Early Accounts of Cannibalism

By on April 2, 2012

A collection of historical accounts of cannibalism within tribes of the Congo and South Pacific Islands by early missionaries.

CANNIBALISM IN THE FIJI ISLANDS

Cannibal feast in Fiji

Cannibal feast in Fiji

“October 31st, 1839, Thursday. This morning we witnessed a shocking spectacle. Twenty (20) dead bodies of men, women and children were brought to Rewa as a present from Tanoa. They were distributed among the people to be cooked and eaten. They were dragged about in the water and on the beach. The children amused themselves by sporting with and mutilating the body of a little girl. A crowd of men and women maltreated the body of a grey-haired old man and that of a young woman. Human entrails were floating down the river in front of the mission premises. Mutilated limbs, heads, and trunks of the bodies of human beings have been floating about, and scenes of disgust and horror have been presented to our view in every direction. How true it is that the dark places of the earth are full of the habitations of cruelty.”

“November 1st, Friday. This morning a little after break of day I was surprised to hear voices of several persons who were talking very loudly near the front fence of the mission premises. On going out to ascertain the cause of the noise, I found a human head in our garden. This was the head of the old man whose body had been abused on the beach. The arm of the body had been broken by a bullet which passed through the bone near to the shoulder, and upper part of the skull had been knocked off with a club. The head had been thrown into our garden during the night, with the intention no doubt, of annoying us and shocking our feelings.”

“These poor victims of war were brought from Verata, and were killed and brought away by victors to be roasted and eaten. Many women and children were taken alive to be kept for slaves. About 30 living children were hoisted up to the mastheads as flags of triumph. The motion of the canoes while sailing soon killed the helpless creatures and silenced their piercing cries. Other children were taken, alive, to Bau that the boys there might learn the art of Feegeean warfare by firing arrows at them and beating them with clubs. For days they have been tearing and devouring like wolves and hyenas.”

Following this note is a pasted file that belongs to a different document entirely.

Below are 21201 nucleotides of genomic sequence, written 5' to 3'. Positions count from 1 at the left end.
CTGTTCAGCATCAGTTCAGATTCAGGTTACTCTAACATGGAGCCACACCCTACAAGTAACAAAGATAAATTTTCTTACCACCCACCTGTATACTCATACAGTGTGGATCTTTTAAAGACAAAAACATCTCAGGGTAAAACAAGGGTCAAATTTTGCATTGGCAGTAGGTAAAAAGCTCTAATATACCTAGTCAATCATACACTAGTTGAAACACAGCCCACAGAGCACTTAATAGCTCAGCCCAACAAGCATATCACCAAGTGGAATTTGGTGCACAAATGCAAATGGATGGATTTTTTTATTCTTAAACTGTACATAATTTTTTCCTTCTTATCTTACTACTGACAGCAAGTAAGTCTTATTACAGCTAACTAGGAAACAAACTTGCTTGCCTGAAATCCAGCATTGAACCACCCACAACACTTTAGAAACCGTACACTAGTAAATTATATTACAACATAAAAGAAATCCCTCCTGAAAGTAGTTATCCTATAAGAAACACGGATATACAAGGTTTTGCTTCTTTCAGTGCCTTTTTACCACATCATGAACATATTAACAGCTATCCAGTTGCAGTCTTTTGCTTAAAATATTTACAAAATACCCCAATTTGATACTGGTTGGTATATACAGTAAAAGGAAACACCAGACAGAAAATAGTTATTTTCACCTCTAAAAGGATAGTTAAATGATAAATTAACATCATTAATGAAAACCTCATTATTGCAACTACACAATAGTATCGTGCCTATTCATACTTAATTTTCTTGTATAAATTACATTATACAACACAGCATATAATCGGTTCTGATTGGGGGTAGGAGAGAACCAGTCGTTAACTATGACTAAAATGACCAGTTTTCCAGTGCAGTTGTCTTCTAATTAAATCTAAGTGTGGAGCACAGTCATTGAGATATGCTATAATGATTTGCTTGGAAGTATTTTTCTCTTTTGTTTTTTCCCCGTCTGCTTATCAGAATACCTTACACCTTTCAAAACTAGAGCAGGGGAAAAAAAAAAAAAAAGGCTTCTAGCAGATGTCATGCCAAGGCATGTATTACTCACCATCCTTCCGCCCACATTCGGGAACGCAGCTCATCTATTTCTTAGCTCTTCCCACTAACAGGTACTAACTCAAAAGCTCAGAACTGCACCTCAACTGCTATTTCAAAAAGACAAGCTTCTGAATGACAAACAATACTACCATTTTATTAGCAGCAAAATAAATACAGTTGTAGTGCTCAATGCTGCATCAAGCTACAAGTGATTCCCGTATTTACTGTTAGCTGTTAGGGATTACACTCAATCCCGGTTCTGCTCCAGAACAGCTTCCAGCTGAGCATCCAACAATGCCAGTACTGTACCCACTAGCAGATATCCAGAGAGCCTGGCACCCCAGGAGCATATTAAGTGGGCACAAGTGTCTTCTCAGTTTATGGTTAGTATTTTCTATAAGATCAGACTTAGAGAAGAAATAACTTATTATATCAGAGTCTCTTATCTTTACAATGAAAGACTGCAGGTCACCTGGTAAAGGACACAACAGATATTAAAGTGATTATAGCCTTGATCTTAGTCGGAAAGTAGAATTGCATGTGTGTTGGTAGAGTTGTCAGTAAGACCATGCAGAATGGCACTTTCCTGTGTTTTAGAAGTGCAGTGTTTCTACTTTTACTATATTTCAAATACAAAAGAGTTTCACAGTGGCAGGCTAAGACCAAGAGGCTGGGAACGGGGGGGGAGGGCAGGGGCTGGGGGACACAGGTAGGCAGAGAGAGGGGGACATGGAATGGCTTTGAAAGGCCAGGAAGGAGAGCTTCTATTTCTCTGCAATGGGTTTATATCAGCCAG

– Rev. David Cargill, Methodist Missionary, Rewa, Fiji, 1839

“One of the servants of the king a few months ago ran away. She was soon, however, brought back to the king’s house. There, at the request of the queen, her arm was cut off below the elbow and cooked for the king, who ate it in her presence, and then ordered that her body be burnt in different parts. The girl, now a woman, is still living.

“Two men that were taken alive in the war at Viwa were removed from thence to Kamba, to be killed. The Bau chief told his brother – who had been converted to our mission – the manner in which he intended them to be killed. His brother said to him: “That will be very cruel. If you will allow the men to live, I will give you a canoe.” The Bau chief answered: “Keep your canoe. I want to eat men.” His brother then left the village that he might not witness the horrible sight.

“The cruel deed was then perpetrated. The men doomed to death were made to dig a hole in the earth for the purpose of making a native oven, and were then required to cut firewood to roast their own bodies. They were then directed to go and wash, and afterwards to make a cup of a banana-leaf. This, from opening a vein in each man, was soon filled with blood. This blood was then drunk, in the presence of the sufferers, by the Kamba people.

“Sern, the Bau chief, then had their arms and legs cut off, cooked and eaten, some of the flesh being presented to them. He then ordered a fish-hook to be put into their tongues, which were then drawn out as far as possible before being cut off. These were roasted and eaten, to the taunts of “We are eating your tongues!” As life in the victims was still not extinct, an incision was made in the side of each man, and his bowels taken out. This soon terminated their sufferings in this world.”
– Jaggar, Methodist Missionary, Fiji, 1844

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